Re: New to list
New to this list but I have had a Macintosh SE/30 running Linux off and
on for six years.
Full 16 mHz command line glory. Some commands run mighty slow, and I
have not even bothered trying a GUI. By the way, Debian on the SE/30 was
my first ever Linux installation and first ever Linux experience. I
later found easier ways and now make my living using Linux. I'm not a
developer though I can test with my old hardware. I have some extra
partitions available. Let me upgrade to kernel 2.2.25 first though.
Whoa - that's what I call dedication - that's a 16 MHz 030, right (at
least it felt like that when I last used it). We used a SE/30 to showcase
Debian/68k on the first Linux Expo...
What I see as output from " date " is an accurate date, but from "
hwclock " is a complaint that the date is not within range. "hwclock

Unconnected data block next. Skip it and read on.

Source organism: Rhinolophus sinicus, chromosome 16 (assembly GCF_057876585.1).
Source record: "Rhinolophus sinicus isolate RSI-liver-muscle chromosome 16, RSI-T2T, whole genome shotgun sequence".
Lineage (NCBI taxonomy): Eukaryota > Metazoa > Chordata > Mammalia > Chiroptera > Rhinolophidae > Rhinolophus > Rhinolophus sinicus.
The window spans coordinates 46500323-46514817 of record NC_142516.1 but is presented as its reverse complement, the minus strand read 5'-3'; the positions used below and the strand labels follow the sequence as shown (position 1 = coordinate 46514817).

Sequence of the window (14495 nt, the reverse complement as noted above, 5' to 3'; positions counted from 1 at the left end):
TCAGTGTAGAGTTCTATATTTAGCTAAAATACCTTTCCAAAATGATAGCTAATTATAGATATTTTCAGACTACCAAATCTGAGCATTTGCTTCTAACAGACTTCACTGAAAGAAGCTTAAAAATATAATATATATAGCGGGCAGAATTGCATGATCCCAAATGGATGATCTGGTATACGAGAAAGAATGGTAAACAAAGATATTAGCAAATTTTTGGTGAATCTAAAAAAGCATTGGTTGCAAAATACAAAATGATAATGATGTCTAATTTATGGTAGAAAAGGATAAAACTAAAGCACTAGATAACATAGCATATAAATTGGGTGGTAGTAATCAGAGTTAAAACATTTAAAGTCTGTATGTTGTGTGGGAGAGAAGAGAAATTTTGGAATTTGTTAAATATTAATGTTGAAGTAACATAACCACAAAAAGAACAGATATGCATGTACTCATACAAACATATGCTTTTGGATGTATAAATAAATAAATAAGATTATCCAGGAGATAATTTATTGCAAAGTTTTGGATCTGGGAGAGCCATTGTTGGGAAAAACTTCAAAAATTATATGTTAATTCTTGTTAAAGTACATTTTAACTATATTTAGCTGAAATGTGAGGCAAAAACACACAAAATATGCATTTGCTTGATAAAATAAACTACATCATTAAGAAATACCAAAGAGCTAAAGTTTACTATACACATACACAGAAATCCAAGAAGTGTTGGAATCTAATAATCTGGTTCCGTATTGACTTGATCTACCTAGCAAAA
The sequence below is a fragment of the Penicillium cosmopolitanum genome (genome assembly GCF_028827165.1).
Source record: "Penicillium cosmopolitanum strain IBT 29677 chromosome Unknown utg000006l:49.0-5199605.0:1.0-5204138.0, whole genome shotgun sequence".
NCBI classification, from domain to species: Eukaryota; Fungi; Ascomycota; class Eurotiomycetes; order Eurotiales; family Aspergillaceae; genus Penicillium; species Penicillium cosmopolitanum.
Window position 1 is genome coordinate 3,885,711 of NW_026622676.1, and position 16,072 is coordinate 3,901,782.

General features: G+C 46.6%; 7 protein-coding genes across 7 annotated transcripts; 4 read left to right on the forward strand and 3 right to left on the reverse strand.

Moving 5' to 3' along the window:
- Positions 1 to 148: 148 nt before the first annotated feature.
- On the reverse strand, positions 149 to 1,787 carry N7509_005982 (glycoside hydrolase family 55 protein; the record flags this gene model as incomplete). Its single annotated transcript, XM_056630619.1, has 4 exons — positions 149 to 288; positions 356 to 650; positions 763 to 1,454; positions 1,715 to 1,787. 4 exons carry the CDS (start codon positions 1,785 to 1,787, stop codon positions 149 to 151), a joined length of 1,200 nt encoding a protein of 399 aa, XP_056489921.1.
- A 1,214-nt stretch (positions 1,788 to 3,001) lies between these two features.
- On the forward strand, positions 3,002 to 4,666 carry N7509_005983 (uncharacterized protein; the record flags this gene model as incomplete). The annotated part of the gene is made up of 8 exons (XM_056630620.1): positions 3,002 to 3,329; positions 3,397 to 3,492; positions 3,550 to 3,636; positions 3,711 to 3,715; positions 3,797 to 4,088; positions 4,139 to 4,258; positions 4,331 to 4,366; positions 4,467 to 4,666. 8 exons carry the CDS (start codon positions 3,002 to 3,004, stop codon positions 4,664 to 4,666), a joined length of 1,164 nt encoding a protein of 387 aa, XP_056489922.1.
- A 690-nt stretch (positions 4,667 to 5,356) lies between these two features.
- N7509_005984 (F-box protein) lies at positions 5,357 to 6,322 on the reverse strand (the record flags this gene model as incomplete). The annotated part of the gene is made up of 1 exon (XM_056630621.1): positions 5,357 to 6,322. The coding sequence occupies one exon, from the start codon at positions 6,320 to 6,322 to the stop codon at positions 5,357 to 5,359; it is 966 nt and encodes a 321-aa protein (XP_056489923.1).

--systohc " does nothing. I thought I saw something in the 2.2.25 kernel
that fixed the hardware clock issue. Let me do some catch up with
kernels before tinkering or saying anything further. My 2.2.6 kernel is
stable for me but way way out of date.
What I would like to know is if there is a " hwclock " solution yet.
The computer keeps great time as revealed by " date ", but I think " at
" and "cron " need the hardware clock to work.
at should not do direct hardware clock calls. If it really does, we'd need
a fake-hwclk kernel module to keep it happy (fixing the hwclock kernel
module for mac would be prefered, but that requires real hardware to
The kernel uses hwclock on boot as Christian mentioned, but you can
disable that (might suffice to move /sbin/hwclock to a different place).
After that, it's no longer required, and ntp can be configured to never
touch the hardware clock at all
- Re: New to list
- From: Michael Schmitz <firstname.lastname@example.org>